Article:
Recently we heard that the daughter of one of our Facebook Group members had her art put down by her art teacher. But not in a constructive way, in a way that made her want to stop drawing. When she posted what had happened, many of the group said that similar things had happened to them. Ironically some of them now sell their art and one even became an art teacher. Sandra and I have both had similar experiences with people putting our work down and we shared those experiences in one of our podcast episodes ‘Dealing with Negative Feedback.’
Here are a couple of things we’ve dealt with:
My own experience happened when I had nearly finished my graphic design course at college. I went to a company that a tutor suggested I visit. They told me “I don’t think you’ll make it as a graphic designer, if you’re lucky you might be able to get a job in a printers”. What use was that to me? None, whatsoever. It was demoralising and pointless. Why not say, ”I would suggest you work on X. Here’s a couple of exercises I suggest you try. This is a good book that will help you (the internet wasn’t around back then). Anyway, I got a job in graphic design quickly after that. Way quicker than many of the other students.
When Sandra was learning how to paint she received an email from another artist. It pulled apart her painting, listing everything that was wrong with it… in bullet points! She hadn’t asked for criticism and this was not constructive. Fortunately, she got over it. And if you’ve seen her paintings now, you’ll know that she’s silently blowing a raspberry at that insensitive artist. In contrast, she also received constructive criticism from another artist. He offered encouragement, but made a suggestion on how to improve her composition.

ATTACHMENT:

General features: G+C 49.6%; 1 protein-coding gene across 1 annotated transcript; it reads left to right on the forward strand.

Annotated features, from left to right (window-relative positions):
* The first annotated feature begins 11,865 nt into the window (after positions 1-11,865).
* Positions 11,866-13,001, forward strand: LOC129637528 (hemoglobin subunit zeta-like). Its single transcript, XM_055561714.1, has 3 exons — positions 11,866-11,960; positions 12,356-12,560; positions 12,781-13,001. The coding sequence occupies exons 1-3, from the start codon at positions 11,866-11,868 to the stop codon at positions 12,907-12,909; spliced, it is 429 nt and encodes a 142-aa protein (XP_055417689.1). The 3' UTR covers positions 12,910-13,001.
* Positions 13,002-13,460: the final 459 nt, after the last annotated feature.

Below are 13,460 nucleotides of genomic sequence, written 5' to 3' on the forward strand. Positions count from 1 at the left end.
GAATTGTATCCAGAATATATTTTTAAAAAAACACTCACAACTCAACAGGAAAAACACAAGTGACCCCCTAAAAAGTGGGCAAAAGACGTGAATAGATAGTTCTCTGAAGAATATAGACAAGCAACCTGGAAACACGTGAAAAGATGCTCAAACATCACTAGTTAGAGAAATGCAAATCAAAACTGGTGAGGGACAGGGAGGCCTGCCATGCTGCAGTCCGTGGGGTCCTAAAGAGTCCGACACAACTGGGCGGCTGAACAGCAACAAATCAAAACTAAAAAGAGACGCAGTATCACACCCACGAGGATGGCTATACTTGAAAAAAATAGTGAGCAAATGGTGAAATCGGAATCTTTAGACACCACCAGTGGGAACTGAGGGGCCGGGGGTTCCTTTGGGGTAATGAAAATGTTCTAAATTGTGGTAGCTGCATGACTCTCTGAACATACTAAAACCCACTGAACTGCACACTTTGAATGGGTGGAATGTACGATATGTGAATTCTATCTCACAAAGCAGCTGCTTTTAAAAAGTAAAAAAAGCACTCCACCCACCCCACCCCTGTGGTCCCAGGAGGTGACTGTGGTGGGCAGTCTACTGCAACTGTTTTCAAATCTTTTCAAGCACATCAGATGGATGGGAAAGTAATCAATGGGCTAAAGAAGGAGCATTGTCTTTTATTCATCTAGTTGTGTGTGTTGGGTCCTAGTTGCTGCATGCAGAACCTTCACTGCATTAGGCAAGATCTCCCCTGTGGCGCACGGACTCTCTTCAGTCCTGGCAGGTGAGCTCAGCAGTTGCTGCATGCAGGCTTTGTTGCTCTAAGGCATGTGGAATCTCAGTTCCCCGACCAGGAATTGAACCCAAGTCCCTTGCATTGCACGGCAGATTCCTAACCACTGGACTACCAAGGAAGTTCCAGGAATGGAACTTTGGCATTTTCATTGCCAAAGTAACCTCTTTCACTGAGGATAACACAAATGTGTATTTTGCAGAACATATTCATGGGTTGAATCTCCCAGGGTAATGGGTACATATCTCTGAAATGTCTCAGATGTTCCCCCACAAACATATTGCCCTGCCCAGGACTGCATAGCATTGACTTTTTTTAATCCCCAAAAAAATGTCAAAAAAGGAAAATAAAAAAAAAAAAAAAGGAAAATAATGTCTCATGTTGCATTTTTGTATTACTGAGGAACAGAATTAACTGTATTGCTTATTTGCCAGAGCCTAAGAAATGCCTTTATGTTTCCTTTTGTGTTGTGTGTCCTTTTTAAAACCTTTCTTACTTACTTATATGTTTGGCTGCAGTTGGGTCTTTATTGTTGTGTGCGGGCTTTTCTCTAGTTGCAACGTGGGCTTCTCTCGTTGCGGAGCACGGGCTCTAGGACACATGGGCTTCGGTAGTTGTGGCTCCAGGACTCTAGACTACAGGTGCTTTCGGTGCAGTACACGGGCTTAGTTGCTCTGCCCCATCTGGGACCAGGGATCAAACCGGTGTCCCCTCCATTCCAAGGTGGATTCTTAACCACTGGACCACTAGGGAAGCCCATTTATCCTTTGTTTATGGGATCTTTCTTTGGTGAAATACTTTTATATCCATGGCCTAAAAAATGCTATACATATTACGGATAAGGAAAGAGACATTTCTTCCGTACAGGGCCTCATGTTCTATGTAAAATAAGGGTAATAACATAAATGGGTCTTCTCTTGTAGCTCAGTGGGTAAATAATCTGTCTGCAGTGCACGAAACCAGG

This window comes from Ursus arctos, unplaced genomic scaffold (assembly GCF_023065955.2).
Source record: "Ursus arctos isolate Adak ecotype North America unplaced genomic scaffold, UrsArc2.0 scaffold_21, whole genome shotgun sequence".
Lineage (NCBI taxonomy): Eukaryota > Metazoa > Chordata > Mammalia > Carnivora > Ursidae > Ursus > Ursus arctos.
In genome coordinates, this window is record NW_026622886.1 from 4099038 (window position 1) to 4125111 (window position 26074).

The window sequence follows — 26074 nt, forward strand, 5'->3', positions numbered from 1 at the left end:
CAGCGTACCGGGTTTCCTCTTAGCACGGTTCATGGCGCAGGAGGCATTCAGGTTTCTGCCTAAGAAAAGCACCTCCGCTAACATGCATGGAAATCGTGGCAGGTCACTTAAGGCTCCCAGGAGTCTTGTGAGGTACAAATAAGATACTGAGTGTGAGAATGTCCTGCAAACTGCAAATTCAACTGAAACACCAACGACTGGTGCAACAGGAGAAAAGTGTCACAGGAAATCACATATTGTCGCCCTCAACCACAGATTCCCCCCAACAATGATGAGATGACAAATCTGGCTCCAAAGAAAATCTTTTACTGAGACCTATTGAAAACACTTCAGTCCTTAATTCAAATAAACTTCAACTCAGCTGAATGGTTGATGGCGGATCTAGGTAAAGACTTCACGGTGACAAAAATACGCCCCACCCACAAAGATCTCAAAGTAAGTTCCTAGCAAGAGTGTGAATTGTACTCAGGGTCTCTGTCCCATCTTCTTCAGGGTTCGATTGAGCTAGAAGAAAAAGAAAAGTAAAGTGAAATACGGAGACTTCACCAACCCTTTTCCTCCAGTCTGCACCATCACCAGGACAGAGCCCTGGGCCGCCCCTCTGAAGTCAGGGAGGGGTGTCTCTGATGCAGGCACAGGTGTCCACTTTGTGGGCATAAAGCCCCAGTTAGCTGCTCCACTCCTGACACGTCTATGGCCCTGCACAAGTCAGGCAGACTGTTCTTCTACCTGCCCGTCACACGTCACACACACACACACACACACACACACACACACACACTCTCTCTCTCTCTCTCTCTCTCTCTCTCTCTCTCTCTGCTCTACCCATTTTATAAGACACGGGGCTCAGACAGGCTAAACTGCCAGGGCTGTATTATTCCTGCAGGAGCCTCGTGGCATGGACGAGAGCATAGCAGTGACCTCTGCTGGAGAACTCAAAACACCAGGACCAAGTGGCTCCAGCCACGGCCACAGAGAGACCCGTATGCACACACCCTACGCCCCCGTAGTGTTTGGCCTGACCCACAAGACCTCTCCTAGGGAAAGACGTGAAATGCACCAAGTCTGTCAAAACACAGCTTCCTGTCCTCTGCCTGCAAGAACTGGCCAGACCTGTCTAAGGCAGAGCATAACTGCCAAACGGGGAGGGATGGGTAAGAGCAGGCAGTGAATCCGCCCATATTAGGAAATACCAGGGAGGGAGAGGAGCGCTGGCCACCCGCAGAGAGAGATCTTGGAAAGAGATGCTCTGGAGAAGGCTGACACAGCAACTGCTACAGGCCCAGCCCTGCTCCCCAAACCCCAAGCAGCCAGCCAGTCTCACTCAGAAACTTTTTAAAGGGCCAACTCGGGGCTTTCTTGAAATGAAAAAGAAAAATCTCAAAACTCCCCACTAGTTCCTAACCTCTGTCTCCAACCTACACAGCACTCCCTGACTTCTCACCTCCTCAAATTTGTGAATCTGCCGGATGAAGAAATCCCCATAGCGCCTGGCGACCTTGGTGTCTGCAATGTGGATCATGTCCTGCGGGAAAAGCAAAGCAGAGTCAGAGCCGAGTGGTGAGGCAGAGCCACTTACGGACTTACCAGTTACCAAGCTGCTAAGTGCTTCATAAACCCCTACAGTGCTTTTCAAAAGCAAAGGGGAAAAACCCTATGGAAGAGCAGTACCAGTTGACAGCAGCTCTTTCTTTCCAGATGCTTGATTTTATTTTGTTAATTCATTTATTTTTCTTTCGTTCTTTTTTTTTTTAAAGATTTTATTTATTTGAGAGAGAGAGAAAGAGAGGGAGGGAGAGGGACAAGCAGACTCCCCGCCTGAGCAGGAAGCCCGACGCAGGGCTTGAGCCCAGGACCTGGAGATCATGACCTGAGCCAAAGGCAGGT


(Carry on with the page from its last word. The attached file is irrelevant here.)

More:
What do they know?
Let’s face it, what exactly does the critical person know anyway? There are so many different art styles out there that it may not be that your art is bad. It might simply not appeal to their taste. And did you even ask for a critique? I can almost guarantee that there are artists’ work that you just don’t get at all, but regardless they are making a fortune. Likewise, there might be artwork you love that doesn’t make much money at all. And if you’re drawing just for fun, then whether they think your art is any good or not is completely irrelevant. All that matters is how creating art makes you feel.
What Criticism is worth listening to?
If the “so-called“ expert does feel that your art is not up to scratch. For example, if your drawing skills are not that strong, there are more constructive things they could say. They could encourage you to practice certain things. They could point you to tutorials and books to strengthen your weaknesses. They could suggest ways of practising or offer you drawing exercises. They could point out where you are going right as well as wrong. Encouragement makes you want to draw more. Unconstructive criticism makes you want to give up.
So if someone criticises your art, think: have they offered me anything in the way of advice that will help me improve? if not disregard what they say, and carry on doing what you love.
Even a Hollywood actress once got negative criticism from a teacher
And remember, even a famous Hollywood actress once got negative criticism from a teacher. They told her that she “might do ok if she was prepared to settle for the fat girl parts.”